Australia calls out Google for ‘experiment’ blocking some news sites

Google

The Australian government has urged Google to “focus on paying for original content, not blocking it” after the search giant said it had been conducting tests that restrict access to domestic news articles, deepening a rift between the tech giant and also the authorities.

After the company said it was conducting experiments to determine the value of its service to Australian information outlets, Treasurer Josh Frydenberg accused it of “blocking” users as it should be paying for the content.

“The digital giants should focus on paying for original content, not blocking it,” Frydenberg told reporters, speaking to Google and social media behemoth Facebook Inc.

The businesses must “pay traditional news media businesses a fair sum of money for those news media businesses generating original content”, he added.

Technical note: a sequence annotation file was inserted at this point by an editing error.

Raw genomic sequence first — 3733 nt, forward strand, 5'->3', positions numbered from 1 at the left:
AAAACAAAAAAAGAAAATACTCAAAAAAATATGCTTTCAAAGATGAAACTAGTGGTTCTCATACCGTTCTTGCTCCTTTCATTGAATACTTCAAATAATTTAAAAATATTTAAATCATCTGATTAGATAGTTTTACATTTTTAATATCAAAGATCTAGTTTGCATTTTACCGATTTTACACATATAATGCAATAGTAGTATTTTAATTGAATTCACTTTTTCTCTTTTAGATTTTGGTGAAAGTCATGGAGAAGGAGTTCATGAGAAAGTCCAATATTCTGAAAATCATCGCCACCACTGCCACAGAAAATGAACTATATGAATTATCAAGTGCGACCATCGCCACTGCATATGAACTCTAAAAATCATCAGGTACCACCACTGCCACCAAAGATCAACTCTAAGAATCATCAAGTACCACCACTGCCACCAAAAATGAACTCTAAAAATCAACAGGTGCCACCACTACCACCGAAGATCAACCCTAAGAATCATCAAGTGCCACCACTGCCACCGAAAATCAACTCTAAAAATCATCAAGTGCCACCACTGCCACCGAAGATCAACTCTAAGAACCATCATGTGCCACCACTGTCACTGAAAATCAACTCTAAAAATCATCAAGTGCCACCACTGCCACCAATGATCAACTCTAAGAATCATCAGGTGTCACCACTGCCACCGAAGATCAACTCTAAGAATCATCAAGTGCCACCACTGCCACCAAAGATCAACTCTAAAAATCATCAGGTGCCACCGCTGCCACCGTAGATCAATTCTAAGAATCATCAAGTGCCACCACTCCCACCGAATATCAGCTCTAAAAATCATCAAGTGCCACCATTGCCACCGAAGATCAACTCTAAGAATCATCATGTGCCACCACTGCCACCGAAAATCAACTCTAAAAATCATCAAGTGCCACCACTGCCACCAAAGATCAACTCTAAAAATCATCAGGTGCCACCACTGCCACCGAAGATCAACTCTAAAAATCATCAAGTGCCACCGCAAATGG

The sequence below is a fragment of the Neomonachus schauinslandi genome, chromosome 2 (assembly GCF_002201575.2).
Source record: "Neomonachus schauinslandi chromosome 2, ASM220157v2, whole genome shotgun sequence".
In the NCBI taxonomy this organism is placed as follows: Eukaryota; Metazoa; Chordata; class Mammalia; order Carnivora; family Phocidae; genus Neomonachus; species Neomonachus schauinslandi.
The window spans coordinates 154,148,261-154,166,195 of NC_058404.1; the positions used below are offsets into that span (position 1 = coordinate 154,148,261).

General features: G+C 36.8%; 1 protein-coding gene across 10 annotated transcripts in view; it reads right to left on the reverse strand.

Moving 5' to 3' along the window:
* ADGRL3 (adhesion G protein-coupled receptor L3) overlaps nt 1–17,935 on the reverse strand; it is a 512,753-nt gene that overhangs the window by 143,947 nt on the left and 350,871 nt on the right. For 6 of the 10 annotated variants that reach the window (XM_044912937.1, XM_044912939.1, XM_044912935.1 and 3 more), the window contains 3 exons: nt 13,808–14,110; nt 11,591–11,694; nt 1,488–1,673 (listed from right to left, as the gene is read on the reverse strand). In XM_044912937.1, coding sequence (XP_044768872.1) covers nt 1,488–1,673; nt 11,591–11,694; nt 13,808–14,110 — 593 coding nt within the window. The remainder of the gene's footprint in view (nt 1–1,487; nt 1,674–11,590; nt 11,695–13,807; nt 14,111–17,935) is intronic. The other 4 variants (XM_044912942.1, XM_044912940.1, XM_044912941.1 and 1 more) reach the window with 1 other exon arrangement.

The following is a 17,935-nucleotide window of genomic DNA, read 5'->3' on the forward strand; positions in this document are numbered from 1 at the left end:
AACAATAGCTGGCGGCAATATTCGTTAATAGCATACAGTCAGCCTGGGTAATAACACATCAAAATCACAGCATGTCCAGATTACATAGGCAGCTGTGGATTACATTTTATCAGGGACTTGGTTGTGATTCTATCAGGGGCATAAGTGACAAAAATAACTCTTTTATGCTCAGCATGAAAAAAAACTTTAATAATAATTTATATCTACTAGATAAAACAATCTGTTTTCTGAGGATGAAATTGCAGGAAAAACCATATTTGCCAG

The spat shows that the powerful resistance by the so-called Big Tech companies to laws that can force them to negotiate with Australian news outlets over payment to the content that appears on their platforms.

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In the event the parties are unable to achieve an agreement, a government-appointed arbitrator will decide for them. In a long-running dispute, Google and Facebook have predicted the rules unfair and suggested they would induce them to restrict their offerings from the country.

After media reports said Australian news sites weren’t showing up in searches, Google confirmed it was running unspecified tests in regard to news websites.

“We’re currently running a few experiments that will each reach about 1% of Google Search users in Australia to measure the impacts of news businesses and Google Search on each other,” a spokesman said in an email, including that the experiments could conclude by early February.

The team at Platform Executive hope you have enjoyed this news article. Translation from English to other languages via Google Cloud Translation. Initial reporting via our official content partners at Thomson Reuters. Reporting by Byron Kaye. Editing by Michael Perry.

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